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Always Searching For a Touch of Jewish History

7 Jul

Whenever I travel, I try to incorporate a touch of Jewish history into all my trips. It started when I had little children, and an older friend recommended that I include something of our heritage whenever we traveled. It seemed like a good idea, so I started this tradition.

Our first attempt to fulfill this commitment was seeing a production of a new opera about the Golem in the Aspen Opera House. It was a wild opera. Many people walked out. But my children LOVED it. A great success.

Great Synagogue in Buenos Aires.

Great Synagogue in Buenos Aires.

Since then we have visited Jewish sites throughout the world: Jewish museums thorugh out the United States,as well as the Jewish Museum in Vienna and my husband visited the Jewish Museum in Athens. We have seen the synagogue on St. Thomas, the Great Synagogue in Buenes Aires, the holocaust memorial and several synagogues in Montivideo, Uraguay. We have visited Jewish sites in Canada.

Holocaust memorial in Montevideo, Uruguay.

Holocaust memorial in Montevideo, Uruguay.

So my trip to Europe this summer was no different. We had to incorporate a bit of Judaism into our trip, especially with all the rise of anti-Semitism in Europe. I needed to do this!

While in Rome, we used the tour company, Jewish Roma, to book tours of the Jewish Quarter and the Vatican (to get a slightly Jewish slant on this very Catholic compound. ) The tour of the Jewish Quarter, or what used to b the Ghetto, was wonderful. Walking down the streets and seeing where so many Jews had been forced to live during the Middle Ages, in fact up until the 19th century, touched me.

I loved seeing the Great Synagogue and the museum with all its religious objects. I listened to the tales of the Shoah and the life of Jews in Rome for centuries. I was shocked to see the plaque on a church that once stood just outside the gate of the ghetto that was written in Hebrew but encouraged Jews to convert. I had heard of this practice, but to actually see it, was painful. I am glad they kept it there.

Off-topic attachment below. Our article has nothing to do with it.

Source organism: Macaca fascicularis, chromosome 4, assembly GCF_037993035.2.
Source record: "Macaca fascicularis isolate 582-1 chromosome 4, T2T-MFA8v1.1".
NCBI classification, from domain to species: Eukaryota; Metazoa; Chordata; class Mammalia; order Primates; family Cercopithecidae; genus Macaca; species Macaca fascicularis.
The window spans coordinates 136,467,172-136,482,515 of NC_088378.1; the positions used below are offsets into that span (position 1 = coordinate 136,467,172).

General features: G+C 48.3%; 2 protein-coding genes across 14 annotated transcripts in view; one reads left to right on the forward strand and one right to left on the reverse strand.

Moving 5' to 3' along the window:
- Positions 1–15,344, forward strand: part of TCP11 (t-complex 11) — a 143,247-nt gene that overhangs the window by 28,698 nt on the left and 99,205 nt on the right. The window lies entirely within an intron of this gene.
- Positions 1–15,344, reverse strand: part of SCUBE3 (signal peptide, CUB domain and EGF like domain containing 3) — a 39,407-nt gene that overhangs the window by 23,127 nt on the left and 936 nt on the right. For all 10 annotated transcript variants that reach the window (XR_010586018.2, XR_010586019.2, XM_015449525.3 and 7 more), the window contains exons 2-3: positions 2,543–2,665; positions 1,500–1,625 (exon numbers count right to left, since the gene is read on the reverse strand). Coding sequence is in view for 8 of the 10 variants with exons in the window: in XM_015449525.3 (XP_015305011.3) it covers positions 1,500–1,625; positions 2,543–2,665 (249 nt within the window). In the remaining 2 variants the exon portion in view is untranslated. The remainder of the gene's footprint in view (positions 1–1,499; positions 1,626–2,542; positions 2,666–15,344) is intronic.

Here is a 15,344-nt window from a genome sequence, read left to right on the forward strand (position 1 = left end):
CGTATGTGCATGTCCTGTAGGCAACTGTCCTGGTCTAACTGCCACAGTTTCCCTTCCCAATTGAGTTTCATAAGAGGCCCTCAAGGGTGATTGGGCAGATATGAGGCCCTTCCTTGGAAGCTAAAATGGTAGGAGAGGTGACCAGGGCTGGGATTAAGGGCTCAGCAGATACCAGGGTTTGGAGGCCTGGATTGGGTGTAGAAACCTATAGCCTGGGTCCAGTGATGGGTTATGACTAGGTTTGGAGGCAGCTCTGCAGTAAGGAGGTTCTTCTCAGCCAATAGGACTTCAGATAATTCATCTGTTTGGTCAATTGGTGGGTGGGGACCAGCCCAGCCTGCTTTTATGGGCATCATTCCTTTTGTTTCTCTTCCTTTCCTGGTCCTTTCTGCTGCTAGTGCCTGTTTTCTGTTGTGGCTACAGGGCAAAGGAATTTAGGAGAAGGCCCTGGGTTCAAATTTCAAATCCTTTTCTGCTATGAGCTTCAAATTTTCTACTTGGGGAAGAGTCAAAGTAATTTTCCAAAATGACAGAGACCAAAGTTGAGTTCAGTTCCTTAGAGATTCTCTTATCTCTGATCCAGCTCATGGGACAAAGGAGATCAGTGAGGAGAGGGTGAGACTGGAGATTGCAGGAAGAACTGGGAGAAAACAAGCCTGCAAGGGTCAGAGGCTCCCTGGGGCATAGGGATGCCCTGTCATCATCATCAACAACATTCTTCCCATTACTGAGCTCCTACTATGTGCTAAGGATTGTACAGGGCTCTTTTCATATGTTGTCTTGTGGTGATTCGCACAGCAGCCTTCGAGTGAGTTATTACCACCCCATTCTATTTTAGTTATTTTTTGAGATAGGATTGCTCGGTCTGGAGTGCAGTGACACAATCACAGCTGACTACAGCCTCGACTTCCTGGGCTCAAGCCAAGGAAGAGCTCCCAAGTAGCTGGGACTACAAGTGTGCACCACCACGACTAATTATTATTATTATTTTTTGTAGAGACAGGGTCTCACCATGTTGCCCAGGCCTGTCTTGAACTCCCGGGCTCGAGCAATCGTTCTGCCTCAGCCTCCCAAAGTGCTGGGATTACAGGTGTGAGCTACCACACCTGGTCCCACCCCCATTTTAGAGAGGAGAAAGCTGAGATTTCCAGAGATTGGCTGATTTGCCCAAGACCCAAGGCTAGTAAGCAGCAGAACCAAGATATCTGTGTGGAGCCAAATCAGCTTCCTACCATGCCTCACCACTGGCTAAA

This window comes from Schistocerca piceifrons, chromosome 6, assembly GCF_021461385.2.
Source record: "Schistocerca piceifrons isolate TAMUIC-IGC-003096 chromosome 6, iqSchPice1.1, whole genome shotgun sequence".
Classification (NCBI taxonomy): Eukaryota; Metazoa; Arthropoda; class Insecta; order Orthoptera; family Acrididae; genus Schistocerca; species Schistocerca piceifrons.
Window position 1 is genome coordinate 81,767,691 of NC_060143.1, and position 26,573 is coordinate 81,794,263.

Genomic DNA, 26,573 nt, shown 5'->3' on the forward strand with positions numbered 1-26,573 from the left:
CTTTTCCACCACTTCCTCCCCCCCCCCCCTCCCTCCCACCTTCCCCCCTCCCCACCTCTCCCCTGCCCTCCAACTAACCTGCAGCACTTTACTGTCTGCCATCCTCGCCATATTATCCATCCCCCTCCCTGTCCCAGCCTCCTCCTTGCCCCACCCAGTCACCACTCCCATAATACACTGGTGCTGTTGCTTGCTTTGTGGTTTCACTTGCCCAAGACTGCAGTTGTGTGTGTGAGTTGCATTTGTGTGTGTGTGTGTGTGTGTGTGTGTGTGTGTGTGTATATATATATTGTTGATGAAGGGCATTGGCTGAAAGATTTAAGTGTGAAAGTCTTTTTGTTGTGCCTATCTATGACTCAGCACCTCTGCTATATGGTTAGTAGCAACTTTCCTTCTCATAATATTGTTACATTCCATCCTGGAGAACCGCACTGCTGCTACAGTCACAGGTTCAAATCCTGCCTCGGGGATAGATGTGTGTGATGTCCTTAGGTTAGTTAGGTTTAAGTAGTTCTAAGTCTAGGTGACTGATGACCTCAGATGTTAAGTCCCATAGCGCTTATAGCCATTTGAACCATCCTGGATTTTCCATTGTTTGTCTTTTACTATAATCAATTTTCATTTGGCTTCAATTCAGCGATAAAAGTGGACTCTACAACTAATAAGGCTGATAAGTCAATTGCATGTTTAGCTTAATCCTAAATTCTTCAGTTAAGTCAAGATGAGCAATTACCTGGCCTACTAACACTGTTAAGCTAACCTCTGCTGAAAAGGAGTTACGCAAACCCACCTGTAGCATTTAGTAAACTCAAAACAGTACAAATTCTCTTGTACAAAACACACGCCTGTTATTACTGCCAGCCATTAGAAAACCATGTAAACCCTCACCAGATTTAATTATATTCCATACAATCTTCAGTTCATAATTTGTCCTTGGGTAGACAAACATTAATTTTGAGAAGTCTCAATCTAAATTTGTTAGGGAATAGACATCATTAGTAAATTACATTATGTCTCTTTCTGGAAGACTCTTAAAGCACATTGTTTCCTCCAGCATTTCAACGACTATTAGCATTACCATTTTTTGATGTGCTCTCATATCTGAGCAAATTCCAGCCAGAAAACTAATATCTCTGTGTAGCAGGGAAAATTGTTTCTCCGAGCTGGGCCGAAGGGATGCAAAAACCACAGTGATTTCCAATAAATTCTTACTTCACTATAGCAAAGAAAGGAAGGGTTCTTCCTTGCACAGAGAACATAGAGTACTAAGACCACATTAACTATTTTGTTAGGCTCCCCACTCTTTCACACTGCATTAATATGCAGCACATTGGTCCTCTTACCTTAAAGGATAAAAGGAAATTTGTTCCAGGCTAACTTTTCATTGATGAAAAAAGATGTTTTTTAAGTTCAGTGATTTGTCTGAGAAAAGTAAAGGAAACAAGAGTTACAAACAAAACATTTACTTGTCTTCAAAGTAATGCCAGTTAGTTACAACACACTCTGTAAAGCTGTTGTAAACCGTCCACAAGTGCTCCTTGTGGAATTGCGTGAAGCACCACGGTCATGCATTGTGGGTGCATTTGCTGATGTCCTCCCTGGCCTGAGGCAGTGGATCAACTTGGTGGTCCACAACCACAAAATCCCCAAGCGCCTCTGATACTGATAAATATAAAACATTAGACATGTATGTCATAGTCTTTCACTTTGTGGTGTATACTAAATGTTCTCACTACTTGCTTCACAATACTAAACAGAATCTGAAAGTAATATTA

The Great Synagogue in Rome, Italy

The Great Synagogue in Rome, Italy

The small community of 12,500 Jewish people in Rome support synagogues, a day school and a hospital. They are well aware of their standing in the community.  Near the synagogue is a square where over 1,000 Jews were rounded up by the Nazi’s.  This October date is memorialized.  Of the 1,000 taken, only 18 returned.

I learned that in Rome the Jews are neither Sephardic nor Ashkenazi in their religious practice. Their service comes from a time before the divide. It is a Roman service. How interesting!?  We also ate fried artichokes, a Jewish Roman delicacy.  I enjoyed walking through the Jewish Quarter, seeing the Jewish Day School, eating lunch in a kosher bristol.

Our tour guide, Sara, told us how her family was actually from Sicily but was forced to move to Rome centuries ago. So I was excited when we were in Sicily to have to tour guide point out the original synagogue, now a church of course, and the road where the Jews once lived. There is a plaque on the wall of the street indicating that it was once the home to the Jewish population of Sicily.

What was once the synagogue in Sicily, now a church.

What was once the synagogue in Sicily, now a church.

Although there were small Jewish communities in some of the other places we visited, like Corsica, it was not until Barcelona that we had our next Jewish encounter. Near the harbor is a hill that is still called Montjuic, Mountain of the Jews. It was where the Jewish cemetery once was located. But as our tour guide told us, when the Jews were expelled the cemetery was destroyed. In fact the Jews of Barcelona were cast out in the 1390s, a hundred years before they were expelled from the rest of Spain. Now this is part of the site of the Barcelona Olympics from the 1990s. So although there are no Jews there anymore, the name remains.

We walked in the Gothic area of the city where the Jewish population once lived and where the old synagogue still remains, although we did not see it.

Our other touch of Judaism was going to a Flamenco performance. I had read that many people believe the Flamenco dance was an outgrowth of the closeness of the Roma community with the Sephardic Jewish community. Our tour guide, Bettina, commented on this connection as well. She told us about how the Jews were expelled and forced to leave.  When our tour was over, I commented privately to her about my family’s distant roots in Spain.  And how our family, then known as Faya was forced to leave.  I guess, that   even though the Jews left Spain so many centuries ago, little pieces remain behind. And that brings me some peace.

I do wish I had booked a private Jewish tour of Barcelona before we went instead of relying on public tours and asking my questions. But I am glad that I have continued in my search to find a bit of Jewish heritage with every trip I take.

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